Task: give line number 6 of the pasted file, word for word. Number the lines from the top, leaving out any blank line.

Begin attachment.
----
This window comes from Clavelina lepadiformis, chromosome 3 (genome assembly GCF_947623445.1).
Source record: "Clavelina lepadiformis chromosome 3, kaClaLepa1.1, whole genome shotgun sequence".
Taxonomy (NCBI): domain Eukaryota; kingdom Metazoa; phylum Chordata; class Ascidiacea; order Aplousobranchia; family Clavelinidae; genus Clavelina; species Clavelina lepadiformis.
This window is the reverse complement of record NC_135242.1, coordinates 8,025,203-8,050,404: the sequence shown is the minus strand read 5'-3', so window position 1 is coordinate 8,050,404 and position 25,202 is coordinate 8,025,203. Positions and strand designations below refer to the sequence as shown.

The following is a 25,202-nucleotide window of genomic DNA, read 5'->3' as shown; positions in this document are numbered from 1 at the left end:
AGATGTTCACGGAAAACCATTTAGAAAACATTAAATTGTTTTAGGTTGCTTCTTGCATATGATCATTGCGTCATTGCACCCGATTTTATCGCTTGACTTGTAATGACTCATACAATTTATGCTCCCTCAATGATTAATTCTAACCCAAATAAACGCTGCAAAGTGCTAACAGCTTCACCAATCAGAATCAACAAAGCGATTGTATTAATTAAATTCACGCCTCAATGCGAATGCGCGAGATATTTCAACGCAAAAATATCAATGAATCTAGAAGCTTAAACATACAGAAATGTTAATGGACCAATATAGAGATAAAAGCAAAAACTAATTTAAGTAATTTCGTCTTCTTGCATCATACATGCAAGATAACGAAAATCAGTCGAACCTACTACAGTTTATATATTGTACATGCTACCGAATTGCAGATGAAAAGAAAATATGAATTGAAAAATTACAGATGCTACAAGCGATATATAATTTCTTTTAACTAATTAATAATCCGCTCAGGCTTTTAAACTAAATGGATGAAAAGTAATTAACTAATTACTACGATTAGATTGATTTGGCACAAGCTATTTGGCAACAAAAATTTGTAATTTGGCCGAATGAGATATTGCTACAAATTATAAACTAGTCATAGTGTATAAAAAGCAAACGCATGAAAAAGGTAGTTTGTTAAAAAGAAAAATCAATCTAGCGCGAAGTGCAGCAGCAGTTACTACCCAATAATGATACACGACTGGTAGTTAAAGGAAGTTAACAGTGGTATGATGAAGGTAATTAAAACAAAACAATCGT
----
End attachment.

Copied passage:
AGATGTTCACGGAAAACCATTTAGAAAACATTAAATTGTTTTAGGTTGCTTCTTGCATATGATCATTGCGTCATTGCACCCGATTTTATCGCTTGACTTGTAATGACTCATACAATTTATGCTCCCTCAATGATTAATTCTAACCCAAATAAACGCTGCAAAGTGCTAACAGCTTCACCAATCAGAATCAACAAAGCGATTGTATTAATTAAATTCACGCCTCAATGCGAATGCGCGAGATATTTCAACGCAAAAATATCAATGAATCTAGAAGCTTAAACATACAGAAATGTTAATGGACCAATATAGAGATAAAAGCAAAAACTAATTTAAGTAATTTCGTCTTCTTGCATCATACATGCAAGATAACGAAAATCAGTCGAACCTACTACAGTTTATATATTGTACATGCTACCGAATTGCAGATGAAAAGAAAATATGAATTGAAAAATTACAGATGCTACAAGCGATATATAATTTCTTTTAACTAATTAATAATCCGCTCAGGCTTTTAAACTAAATGGATGAAAAGTAATTAACTAATTACTACGATTAGATTGATTTGGCACAAGCTATTTGGCAACAAAAATTTGTAATTTGGCCGAATGAGATATTGCTACAAATTATAAACTAGTCATAGTGTATAAAAAGCAAACGCATGAAAAAGGTAGTTTGTTAAAAAGAAAAATCAATCTAGCGCGAAGTGCAGCAGCAGTTACTACCCAATAATGATACACGACTGGTAGTTAAAGGAAGTTAACAGTGGTATGATGAAGGTAATTAAAACAAAACAATCGT